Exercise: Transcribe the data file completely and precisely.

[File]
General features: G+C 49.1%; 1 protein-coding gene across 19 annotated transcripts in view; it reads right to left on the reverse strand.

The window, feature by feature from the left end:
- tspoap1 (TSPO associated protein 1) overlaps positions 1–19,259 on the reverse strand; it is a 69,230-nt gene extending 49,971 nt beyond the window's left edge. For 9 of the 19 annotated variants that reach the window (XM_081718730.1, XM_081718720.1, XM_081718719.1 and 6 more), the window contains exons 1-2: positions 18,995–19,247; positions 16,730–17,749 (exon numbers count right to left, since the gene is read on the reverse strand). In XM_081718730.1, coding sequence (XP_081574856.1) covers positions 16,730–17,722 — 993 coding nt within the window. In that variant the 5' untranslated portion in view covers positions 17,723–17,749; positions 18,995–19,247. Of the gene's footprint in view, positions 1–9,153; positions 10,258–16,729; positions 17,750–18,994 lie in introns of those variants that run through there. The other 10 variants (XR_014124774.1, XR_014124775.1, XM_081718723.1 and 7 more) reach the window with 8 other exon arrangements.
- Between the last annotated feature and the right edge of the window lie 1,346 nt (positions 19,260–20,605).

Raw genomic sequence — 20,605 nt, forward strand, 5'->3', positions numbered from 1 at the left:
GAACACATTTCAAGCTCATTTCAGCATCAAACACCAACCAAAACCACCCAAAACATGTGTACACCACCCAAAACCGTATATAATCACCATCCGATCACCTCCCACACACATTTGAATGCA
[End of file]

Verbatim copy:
General features: G+C 49.1%; 1 protein-coding gene across 19 annotated transcripts in view; it reads right to left on the reverse strand.

The window, feature by feature from the left end:
- tspoap1 (TSPO associated protein 1) overlaps positions 1–19,259 on the reverse strand; it is a 69,230-nt gene extending 49,971 nt beyond the window's left edge. For 9 of the 19 annotated variants that reach the window (XM_081718730.1, XM_081718720.1, XM_081718719.1 and 6 more), the window contains exons 1-2: positions 18,995–19,247; positions 16,730–17,749 (exon numbers count right to left, since the gene is read on the reverse strand). In XM_081718730.1, coding sequence (XP_081574856.1) covers positions 16,730–17,722 — 993 coding nt within the window. In that variant the 5' untranslated portion in view covers positions 17,723–17,749; positions 18,995–19,247. Of the gene's footprint in view, positions 1–9,153; positions 10,258–16,729; positions 17,750–18,994 lie in introns of those variants that run through there. The other 10 variants (XR_014124774.1, XR_014124775.1, XM_081718723.1 and 7 more) reach the window with 8 other exon arrangements.
- Between the last annotated feature and the right edge of the window lie 1,346 nt (positions 19,260–20,605).

Raw genomic sequence — 20,605 nt, forward strand, 5'->3', positions numbered from 1 at the left:
GAACACATTTCAAGCTCATTTCAGCATCAAACACCAACCAAAACCACCCAAAACATGTGTACACCACCCAAAACCGTATATAATCACCATCCGATCACCTCCCACACACATTTGAATGCA